An educational tour offers students of all ages an opportunity for a rich immersion experience. While an educational tour is great fun, it differs from a vacation. Typically led by a teacher and group chaperones, such trips provide invaluable global learning. On an educational school trip students experience culture firsthand. Students come to appreciate parts of the world on a much deeper level than they ever could in the classroom. Students converse and socialize with local people, which broadens their perspective greatly.
Talking With Locals
Through talking with individuals, students will learn that people of any culture have many different views, values and world perspectives. Talking with locals will also give them a greater empathy for people of that culture, helping them to identify more with people from different places and backgrounds. As the website Travel Etiquette illustrates, you should familiarize yourself and your class with local customs before traveling to a foreign country. Know how to greet someone appropriately, what is acceptable to talk about, and other aspects of social interaction.
On a good educational tour, students experience a different culture through new eyes. Many tours are now offering volunteering opportunities and other chances to see how people of varying socioeconomic levels in a variety of locales live. Such experiences can help students develop more compassion for people from different walks of life. It can also help them to reflect on how these issues affect people near their home, inspiring them to work toward change.
If you're planning an educational tour, consider the many economic, social, educational and other issues affecting people, animals, and the environment in your destination. Decide how you can help your students understand these issues through completely immersing themselves in the experience. You may want to provide reading assignments ahead of time to give your class an idea of what to expect in their new environment.
Connecting Different Issues
Students embedded in a different culture and in a new place for the first time can begin drawing connections between the different issues they've been learning about regarding that culture. They can begin to learn, in a more concrete way, how environmental, socioeconomic, political and other issues are all interrelated. You can facilitate this learning by having regular group discussions throughout your educational school trip in which everyone reflects on their experiences and impressions.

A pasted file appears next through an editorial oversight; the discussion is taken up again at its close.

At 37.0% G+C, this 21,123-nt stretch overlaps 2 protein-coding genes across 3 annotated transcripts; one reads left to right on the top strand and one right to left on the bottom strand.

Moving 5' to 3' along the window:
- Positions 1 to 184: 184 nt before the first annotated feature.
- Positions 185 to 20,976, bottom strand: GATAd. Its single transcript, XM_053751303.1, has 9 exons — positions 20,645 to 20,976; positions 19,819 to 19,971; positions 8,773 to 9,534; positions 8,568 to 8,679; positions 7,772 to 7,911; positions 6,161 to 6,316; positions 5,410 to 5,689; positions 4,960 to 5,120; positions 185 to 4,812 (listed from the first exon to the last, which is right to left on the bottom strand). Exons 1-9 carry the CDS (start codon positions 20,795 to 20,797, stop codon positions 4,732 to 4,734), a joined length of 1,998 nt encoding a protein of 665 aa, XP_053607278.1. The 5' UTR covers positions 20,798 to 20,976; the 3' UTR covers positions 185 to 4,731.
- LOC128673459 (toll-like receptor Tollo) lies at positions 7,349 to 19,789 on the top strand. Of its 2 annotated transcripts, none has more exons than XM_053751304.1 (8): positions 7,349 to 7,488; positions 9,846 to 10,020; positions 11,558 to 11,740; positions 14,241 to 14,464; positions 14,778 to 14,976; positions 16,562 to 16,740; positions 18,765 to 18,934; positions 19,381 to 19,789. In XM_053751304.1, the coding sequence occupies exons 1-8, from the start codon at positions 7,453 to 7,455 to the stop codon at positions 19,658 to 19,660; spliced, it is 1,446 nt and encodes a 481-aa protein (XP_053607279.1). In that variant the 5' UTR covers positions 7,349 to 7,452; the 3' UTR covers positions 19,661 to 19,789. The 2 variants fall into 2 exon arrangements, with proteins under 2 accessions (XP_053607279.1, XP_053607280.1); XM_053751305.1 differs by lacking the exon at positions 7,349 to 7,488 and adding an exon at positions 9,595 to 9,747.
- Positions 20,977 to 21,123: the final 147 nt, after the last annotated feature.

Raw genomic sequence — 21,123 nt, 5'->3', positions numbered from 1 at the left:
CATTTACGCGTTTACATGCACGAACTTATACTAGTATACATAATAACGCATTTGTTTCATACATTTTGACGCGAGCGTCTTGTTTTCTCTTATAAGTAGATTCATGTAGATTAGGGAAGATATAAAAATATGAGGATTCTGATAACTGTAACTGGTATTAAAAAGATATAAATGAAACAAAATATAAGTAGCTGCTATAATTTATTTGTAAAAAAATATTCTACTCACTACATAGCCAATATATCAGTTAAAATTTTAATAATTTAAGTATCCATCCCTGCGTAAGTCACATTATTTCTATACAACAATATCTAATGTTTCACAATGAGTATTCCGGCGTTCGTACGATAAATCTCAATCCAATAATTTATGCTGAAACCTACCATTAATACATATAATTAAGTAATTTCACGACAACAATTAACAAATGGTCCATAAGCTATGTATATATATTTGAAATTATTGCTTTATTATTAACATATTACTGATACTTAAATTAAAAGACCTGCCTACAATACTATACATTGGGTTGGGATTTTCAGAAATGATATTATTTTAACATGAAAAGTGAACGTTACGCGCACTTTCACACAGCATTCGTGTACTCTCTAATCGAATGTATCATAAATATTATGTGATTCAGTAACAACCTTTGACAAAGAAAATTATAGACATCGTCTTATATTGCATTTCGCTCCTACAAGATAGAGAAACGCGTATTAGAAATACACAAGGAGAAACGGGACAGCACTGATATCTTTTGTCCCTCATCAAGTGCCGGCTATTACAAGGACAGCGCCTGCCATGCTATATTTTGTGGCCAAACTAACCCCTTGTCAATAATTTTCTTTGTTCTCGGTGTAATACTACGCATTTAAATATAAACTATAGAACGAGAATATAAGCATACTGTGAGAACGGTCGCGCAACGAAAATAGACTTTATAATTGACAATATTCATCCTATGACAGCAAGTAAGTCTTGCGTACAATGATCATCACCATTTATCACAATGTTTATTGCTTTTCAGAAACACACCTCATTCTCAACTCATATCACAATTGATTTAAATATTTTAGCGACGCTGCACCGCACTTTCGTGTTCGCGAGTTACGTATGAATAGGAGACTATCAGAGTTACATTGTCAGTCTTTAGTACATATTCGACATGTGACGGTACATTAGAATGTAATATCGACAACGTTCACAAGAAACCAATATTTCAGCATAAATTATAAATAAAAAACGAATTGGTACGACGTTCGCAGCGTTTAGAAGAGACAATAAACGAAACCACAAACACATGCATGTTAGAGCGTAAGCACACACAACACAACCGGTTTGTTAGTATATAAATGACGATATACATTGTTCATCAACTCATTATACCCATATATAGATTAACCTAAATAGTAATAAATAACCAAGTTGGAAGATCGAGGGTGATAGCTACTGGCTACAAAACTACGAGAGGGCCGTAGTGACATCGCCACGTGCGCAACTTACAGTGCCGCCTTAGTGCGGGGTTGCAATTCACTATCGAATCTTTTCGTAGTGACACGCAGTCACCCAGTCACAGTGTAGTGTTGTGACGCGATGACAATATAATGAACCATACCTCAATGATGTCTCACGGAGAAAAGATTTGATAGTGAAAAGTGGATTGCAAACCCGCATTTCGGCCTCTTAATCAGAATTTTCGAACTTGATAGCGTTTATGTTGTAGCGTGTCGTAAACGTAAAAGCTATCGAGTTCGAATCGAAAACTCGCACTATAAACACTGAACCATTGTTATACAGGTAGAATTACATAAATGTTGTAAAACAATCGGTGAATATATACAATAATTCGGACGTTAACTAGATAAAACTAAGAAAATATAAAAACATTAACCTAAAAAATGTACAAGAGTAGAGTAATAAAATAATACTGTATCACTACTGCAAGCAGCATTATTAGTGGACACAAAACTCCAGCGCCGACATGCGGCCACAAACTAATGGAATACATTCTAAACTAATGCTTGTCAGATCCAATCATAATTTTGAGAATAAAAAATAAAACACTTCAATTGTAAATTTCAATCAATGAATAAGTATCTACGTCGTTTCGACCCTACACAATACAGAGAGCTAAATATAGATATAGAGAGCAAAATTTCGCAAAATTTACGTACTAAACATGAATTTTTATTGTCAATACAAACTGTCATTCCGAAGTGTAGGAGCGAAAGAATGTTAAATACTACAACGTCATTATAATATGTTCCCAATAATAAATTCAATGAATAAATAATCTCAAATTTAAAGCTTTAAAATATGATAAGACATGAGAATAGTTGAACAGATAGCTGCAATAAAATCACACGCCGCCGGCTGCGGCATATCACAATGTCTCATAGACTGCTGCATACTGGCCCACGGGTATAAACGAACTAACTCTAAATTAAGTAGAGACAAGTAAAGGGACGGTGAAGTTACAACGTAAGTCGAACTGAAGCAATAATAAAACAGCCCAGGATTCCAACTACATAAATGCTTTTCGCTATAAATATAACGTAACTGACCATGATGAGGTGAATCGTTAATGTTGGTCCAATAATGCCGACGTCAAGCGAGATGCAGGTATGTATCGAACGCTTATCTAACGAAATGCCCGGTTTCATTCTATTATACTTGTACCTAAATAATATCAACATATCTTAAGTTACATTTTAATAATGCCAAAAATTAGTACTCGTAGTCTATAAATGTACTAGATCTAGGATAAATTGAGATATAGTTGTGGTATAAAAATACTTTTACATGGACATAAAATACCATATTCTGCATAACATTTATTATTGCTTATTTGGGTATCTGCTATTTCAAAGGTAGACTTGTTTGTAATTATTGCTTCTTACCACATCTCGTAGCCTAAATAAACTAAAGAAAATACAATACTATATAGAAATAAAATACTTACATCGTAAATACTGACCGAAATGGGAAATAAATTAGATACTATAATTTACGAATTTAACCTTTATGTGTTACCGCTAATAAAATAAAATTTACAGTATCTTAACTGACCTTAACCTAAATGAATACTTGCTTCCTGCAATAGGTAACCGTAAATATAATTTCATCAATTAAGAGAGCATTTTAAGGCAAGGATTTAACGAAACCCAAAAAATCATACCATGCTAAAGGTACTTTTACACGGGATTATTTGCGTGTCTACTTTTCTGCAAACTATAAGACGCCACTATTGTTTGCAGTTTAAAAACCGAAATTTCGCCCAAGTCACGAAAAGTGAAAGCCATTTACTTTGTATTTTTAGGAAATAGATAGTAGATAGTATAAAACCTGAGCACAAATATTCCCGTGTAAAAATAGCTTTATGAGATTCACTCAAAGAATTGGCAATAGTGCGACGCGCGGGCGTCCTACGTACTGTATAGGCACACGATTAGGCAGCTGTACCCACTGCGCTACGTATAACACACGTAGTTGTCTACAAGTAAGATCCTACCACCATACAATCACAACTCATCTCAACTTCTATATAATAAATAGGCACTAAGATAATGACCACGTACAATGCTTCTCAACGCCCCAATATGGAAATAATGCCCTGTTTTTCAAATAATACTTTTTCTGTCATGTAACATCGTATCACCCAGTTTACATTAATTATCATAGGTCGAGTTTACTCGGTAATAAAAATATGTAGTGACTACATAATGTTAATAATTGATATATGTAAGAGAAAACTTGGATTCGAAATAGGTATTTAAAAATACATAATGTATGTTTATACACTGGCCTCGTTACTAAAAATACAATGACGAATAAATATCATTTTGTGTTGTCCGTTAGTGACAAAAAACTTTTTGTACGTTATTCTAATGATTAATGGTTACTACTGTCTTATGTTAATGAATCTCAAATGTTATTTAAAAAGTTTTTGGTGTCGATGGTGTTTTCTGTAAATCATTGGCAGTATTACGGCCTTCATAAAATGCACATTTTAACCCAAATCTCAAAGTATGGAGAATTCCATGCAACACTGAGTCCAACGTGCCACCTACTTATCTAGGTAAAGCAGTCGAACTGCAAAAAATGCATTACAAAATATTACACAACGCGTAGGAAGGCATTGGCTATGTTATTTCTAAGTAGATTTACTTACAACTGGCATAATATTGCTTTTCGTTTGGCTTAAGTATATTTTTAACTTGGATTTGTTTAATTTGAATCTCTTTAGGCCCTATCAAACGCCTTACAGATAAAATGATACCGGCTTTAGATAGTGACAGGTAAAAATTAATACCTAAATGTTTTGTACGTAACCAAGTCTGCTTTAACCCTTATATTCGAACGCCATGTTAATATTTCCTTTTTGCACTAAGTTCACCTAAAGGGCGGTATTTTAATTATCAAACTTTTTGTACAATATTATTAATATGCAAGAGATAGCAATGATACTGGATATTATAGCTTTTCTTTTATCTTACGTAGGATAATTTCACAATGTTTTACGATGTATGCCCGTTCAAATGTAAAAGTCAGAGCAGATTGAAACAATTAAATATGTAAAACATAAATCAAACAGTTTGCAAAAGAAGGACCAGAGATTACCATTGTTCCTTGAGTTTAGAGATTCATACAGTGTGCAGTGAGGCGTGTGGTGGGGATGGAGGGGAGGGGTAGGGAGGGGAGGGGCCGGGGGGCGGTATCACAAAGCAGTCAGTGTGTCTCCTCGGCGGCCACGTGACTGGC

Before leaving you might also want to assign students the requirement to keep a daily journal so they'll be prepared to participate in group reflection, and also retain what they have learned for years to come. Remind students to take interesting photographs, not just selfies.
Instilling a Passion for Travel
An educational tour can be a "safe" way to experience the world outside of one's home. On the tour, students are surrounded by other people they know, and they're guided throughout the experience by their teacher and other guides. Plus, they often pay much less than they would if they went by themselves.
When students realize how much they enjoy traveling, it can open new doors for them. They might decide to study abroad to more thoroughly immerse themselves in different cultures. They may also be more likely to travel independently in the future, continuing to broaden their understanding of the world. Some students might even realize their passion for learning about other cultures, and turn it into a career.
Importance of Excursion for Students
Through their experiences in a different culture, students will learn to see their homeland in a new way. Once they learn to think about the issues affecting another country in a holistic way, they can begin to do the same with their own country, state and city. This can be one of the most beneficial aspects of an educational tour.
Melanie J. Martin specializes in environmental issues and sustainable living. Her work has appeared in venues such as the Environmental News Network, "Ocean" magazine and "GREEN Retailer." Martin holds a Master of Arts in English.